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Mapsplit is a command line Java application for splitting OSM data in pbf format into single tiles. The tool is written with a custom hashmap and bitmanipulation for an efficient and fast way to split the data in main memory. The code is open source and under public domain.

Current status

Mapsplit is activly used to split OSM data for 3D rendering using OSM2World. Therefore bayern.pbf (225MB) is split in 2-3 minutes on a average PC with all data kept easily in main memory.


The source code and a prebuilt jar can be obtained from github.


Initiate an


in the directory in which you'll find "build.xml".


Mapsplit has a simple command line interface. The quick usage description is given with the help option

mapsplit -h

The most basic way to run mapslipt will take an input.pbf file and write any tile that has changed in the last two days to output_dir

mapsplit infile.pbf output_dir


There are also a number of options to influence the behaviour of mapsplit:

  • -v, --verbose will print additional information during the splitting process
  • -t, --timing will output timing information
  • -m, --metadata will include extra metadata into the written tilefiles. You usually won't need these extra data, however some tools (e.g. JOSM) depend on them for further processing
  • -c, --completeMPs will store the complete data needed for multi polygons in each tile
  • -f, --fd-max=val denotes the maximum number of open file handles mapsplit may use at any time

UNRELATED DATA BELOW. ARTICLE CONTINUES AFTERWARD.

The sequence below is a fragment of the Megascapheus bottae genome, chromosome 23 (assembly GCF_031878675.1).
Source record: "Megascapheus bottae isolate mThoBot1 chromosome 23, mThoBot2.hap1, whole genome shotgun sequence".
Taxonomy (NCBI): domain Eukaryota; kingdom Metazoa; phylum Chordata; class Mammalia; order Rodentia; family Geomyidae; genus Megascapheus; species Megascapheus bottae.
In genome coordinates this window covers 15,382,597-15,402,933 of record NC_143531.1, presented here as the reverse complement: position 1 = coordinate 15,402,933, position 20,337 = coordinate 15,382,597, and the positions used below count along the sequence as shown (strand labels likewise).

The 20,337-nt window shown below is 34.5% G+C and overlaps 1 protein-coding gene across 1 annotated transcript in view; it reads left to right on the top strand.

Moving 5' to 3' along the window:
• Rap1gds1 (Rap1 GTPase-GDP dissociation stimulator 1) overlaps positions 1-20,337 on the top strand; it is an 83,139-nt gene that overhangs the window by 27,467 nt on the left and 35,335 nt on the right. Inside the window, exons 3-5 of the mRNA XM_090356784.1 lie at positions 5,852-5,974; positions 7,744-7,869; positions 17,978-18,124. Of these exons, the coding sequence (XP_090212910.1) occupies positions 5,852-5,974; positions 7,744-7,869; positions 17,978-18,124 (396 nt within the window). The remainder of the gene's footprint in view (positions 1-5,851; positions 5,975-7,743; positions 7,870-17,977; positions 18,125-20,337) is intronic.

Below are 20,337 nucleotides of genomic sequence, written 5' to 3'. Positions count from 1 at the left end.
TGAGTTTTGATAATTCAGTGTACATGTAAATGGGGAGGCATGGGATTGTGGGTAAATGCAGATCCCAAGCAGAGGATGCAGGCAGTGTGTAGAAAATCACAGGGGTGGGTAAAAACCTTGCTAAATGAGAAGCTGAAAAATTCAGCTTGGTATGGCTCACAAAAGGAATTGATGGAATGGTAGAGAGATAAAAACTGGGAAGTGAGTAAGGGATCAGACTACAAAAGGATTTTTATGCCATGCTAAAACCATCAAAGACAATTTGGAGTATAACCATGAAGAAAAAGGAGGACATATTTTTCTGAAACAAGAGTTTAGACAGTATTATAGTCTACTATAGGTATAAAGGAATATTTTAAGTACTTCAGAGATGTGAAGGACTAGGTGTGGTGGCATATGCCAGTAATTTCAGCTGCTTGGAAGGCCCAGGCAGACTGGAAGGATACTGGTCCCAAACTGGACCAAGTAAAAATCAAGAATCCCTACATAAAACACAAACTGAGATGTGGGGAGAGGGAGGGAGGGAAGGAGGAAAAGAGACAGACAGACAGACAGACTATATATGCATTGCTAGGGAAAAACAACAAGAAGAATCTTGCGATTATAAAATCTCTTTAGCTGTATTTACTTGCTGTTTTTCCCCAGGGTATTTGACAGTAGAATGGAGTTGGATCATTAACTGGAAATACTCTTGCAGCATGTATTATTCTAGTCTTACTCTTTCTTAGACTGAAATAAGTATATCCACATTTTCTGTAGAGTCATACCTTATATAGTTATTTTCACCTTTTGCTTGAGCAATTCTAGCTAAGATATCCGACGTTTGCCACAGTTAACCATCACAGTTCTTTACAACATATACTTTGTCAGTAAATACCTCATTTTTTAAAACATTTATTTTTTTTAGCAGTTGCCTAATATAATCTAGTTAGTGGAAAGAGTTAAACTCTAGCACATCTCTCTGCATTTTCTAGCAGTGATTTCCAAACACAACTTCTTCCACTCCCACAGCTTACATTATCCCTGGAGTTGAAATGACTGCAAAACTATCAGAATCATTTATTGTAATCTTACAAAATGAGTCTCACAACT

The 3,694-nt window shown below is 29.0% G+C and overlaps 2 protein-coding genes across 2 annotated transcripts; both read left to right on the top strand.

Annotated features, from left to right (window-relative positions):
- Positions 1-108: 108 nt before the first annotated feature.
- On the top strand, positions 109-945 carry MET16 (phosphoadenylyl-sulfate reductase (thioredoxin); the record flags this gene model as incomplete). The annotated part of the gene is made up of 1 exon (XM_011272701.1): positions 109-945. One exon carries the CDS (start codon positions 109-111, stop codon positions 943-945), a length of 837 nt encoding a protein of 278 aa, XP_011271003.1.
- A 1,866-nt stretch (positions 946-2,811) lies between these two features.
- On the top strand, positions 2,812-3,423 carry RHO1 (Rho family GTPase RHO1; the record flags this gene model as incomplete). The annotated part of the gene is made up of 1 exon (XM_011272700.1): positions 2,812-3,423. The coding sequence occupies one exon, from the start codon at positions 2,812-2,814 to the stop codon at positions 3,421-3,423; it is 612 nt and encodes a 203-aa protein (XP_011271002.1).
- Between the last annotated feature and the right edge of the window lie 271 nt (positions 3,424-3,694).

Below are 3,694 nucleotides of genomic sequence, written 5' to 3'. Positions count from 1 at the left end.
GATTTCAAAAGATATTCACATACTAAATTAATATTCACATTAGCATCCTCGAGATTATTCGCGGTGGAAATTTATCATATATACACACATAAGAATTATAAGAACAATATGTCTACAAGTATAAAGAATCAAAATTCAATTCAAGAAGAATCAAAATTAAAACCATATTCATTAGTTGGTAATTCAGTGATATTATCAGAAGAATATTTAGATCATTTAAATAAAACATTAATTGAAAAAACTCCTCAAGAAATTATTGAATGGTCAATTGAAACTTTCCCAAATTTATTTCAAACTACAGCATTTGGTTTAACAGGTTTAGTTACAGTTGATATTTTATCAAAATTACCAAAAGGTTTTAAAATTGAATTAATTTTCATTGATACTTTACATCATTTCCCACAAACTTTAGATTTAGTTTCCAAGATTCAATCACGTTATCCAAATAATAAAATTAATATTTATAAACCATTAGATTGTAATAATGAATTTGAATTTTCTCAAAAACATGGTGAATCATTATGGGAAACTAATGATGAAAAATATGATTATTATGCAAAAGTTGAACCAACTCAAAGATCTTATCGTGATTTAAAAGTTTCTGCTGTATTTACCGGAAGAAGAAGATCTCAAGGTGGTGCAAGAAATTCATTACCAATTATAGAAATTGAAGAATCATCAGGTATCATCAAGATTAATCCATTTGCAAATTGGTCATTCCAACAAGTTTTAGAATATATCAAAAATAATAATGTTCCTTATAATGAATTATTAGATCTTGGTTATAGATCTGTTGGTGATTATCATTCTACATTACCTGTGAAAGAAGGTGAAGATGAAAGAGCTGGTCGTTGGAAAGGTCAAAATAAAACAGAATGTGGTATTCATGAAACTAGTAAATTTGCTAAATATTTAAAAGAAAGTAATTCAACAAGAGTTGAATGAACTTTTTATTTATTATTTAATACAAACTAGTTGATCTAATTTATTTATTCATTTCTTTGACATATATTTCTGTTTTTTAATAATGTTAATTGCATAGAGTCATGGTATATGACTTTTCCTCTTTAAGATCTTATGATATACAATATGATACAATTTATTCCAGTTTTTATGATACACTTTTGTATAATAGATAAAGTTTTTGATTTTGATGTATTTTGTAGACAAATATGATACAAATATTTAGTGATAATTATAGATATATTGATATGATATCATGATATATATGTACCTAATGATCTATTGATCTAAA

• -b, --border=val enlarge tiles by val ([0-1[) of the tile's size to get a border around the tile.
  • -p, --polygon=file only save those tiles that intersect or lie within the given polygon file
  • -d=file, --date=file will use the Data (written in UTF-8 by Java's DateFormater) in file as the base time. Every tile that has changed after this time will be written by the split process.
  • -s=n,w,r, --size=n,w,r tells the code how big the hashmaps size should be chosen. The defaults are quite large, however, if they don't fit for your input file you have to enlarge the hashmaps. With the verbose-flag above you can see the load of the hashmaps for your input.


Mapsplit is reliable, however, there are still some missing features and there are still possible improvements that will be incorporated in the future.

A list of things that will probably be added in the near future can be found at github:


As the data gets written as it's read, mapsplit needs to keep many open file descriptors. In a default linux installation a user process may typically only open 1024 files at a time. For larger input data with many changes this limit will be reached quite soon. To extend this limit edit /etc/security/limits.conf and add the following line

heinz            -       nofile          4096

This will allow a process run by user heinz to open 4096 at once.

In case you run of of memory use


or appropriate.

See also